An additional 207 million people could be pushed into extreme poverty by 2030 due to the severe long-term impact of the coronavirus pandemic, bringing the total number of the world’s extremely poor to more than a billion, a new study from the UN Development Programme (UNDP) has found.
The study assesses the impact of different COVID-19 recovery scenarios on the Sustainable Development Goals (SDGs), evaluating the multidimensional effects of the pandemic over the next decade.
The study is part of a long-standing partnership between the UNDP and the Pardee Center for International Futures at the University of Denver.
“Severe long-term effects of the COVID-19 pandemic could push an additional 207 million people into extreme poverty on top of the current pandemic trajectory, bringing the total to over 1 billion by 2030,” noted the study.
The ‘Baseline COVID’ scenario, based on current mortality rates and the most recent growth projections by the International Monetary Fund (IMF), would result in 44 million more people living in extreme poverty by 2030 compared to the development trajectory the world was on before the pandemic.
Under a ‘High Damage’ scenario, where the recovery is protracted, COVID-19 is likely to push an additional 207 million people into extreme poverty by 2030, and increase the female poverty headcount by an additional 102 million compared to that baseline, says the report.
The ‘High Damage’ scenario anticipates that 80 per cent of the COVID-induced economic crisis would persist in 10 years’ time due to loss in productivity, preventing a full recovery to the growth trajectory seen before the pandemic.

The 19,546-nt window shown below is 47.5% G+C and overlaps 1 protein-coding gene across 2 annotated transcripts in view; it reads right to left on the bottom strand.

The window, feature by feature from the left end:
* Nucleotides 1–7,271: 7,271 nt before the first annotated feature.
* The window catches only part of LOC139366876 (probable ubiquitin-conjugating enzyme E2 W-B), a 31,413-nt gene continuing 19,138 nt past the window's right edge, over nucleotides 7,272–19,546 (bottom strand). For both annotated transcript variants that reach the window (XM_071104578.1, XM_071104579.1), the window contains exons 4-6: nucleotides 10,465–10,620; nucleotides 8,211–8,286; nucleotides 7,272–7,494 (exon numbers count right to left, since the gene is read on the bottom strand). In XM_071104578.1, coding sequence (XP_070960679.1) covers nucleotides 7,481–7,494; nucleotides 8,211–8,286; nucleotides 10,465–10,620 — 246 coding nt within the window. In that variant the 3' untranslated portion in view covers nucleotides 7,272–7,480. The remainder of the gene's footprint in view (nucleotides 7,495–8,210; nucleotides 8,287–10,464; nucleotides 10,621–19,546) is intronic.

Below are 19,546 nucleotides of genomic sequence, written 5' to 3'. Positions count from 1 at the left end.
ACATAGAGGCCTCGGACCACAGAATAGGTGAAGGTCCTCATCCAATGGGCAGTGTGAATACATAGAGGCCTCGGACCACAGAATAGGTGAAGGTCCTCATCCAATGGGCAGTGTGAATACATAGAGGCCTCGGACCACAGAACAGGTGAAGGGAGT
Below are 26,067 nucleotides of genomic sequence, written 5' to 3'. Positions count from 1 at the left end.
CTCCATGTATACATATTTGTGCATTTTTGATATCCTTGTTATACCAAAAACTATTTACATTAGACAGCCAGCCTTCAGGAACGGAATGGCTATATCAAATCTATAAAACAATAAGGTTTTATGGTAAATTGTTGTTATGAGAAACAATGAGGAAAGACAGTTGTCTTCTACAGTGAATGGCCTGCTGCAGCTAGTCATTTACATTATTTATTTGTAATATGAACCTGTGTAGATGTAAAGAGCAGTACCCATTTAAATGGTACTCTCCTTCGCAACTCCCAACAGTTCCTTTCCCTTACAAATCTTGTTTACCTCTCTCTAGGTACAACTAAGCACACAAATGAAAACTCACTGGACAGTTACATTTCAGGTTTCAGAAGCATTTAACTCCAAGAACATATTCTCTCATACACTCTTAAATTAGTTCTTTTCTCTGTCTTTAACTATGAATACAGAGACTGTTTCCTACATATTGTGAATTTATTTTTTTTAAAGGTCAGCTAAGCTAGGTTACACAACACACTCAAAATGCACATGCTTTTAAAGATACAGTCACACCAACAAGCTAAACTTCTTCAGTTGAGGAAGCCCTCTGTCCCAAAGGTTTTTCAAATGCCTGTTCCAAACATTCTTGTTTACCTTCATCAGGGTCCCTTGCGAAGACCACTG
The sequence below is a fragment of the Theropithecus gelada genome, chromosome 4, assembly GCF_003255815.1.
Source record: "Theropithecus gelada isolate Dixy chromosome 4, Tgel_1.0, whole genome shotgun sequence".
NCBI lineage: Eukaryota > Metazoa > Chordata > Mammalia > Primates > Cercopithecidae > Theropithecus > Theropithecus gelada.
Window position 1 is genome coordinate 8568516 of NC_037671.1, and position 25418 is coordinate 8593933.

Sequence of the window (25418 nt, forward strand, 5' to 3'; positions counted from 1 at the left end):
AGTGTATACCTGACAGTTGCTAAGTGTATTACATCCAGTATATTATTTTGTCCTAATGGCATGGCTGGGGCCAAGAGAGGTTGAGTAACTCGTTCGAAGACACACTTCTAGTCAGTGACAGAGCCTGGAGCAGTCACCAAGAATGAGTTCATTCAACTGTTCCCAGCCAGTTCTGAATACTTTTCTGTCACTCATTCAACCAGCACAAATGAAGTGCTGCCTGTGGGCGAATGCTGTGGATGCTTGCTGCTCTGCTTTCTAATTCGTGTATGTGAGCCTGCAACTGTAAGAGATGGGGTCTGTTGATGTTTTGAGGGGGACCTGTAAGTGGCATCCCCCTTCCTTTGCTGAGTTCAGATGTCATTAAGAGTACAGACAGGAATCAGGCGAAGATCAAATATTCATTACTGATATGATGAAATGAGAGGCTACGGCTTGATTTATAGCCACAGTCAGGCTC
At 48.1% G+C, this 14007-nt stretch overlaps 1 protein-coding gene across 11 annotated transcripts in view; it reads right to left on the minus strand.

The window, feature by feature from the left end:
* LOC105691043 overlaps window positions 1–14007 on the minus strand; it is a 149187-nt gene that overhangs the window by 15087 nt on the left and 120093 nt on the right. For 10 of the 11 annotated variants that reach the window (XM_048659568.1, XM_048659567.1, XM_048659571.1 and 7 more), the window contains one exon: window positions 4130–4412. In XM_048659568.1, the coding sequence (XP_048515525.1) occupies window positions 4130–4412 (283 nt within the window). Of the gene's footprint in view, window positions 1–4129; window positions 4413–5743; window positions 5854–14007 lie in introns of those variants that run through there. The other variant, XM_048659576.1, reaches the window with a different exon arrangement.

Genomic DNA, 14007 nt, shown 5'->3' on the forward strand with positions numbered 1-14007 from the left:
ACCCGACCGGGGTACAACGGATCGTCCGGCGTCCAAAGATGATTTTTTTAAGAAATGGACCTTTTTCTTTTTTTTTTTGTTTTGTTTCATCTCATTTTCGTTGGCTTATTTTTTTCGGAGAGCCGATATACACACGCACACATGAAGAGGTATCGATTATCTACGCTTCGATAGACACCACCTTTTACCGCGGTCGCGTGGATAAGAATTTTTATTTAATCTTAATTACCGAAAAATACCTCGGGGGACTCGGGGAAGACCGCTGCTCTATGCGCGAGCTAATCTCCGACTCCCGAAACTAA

However, the study also finds that a focused set of SDG investments over the next decade in social protection/welfare programmes, governance, digitalisation, and a green economy could not only prevent the rise of extreme poverty, but actually exceed the development trajectory the world was on before the pandemic.
“This ambitious, yet feasible SDG Push’ scenario would lift an additional 146 million people out of extreme poverty, narrow the gender poverty gap, and reduce the female poverty headcount by 74 million, even taking into account the current impacts of the COVID-19 pandemic,” UNDP said.
UNDP Administrator Achim Steiner said as this new poverty research highlights, the COVID-19 pandemic is a tipping point, and the choices leaders take now could take the world in very different directions.
“We have an opportunity to invest in a decade of action that not only helps people to recover from COVID-19, but that re-sets the development path of people and planet towards a more fair, resilient and green future,” he said.
The concerted SDG interventions suggested by the study combine behavioural changes through nudges for both governments and citizens, such as improved effectiveness and efficiency in governance and changes in consumption patterns of food, energy and water.
The proposed interventions also focus on global collaboration for climate action, additional investments in COVID-19 recovery, and the need for improved broadband access and technology innovation, UNDP said.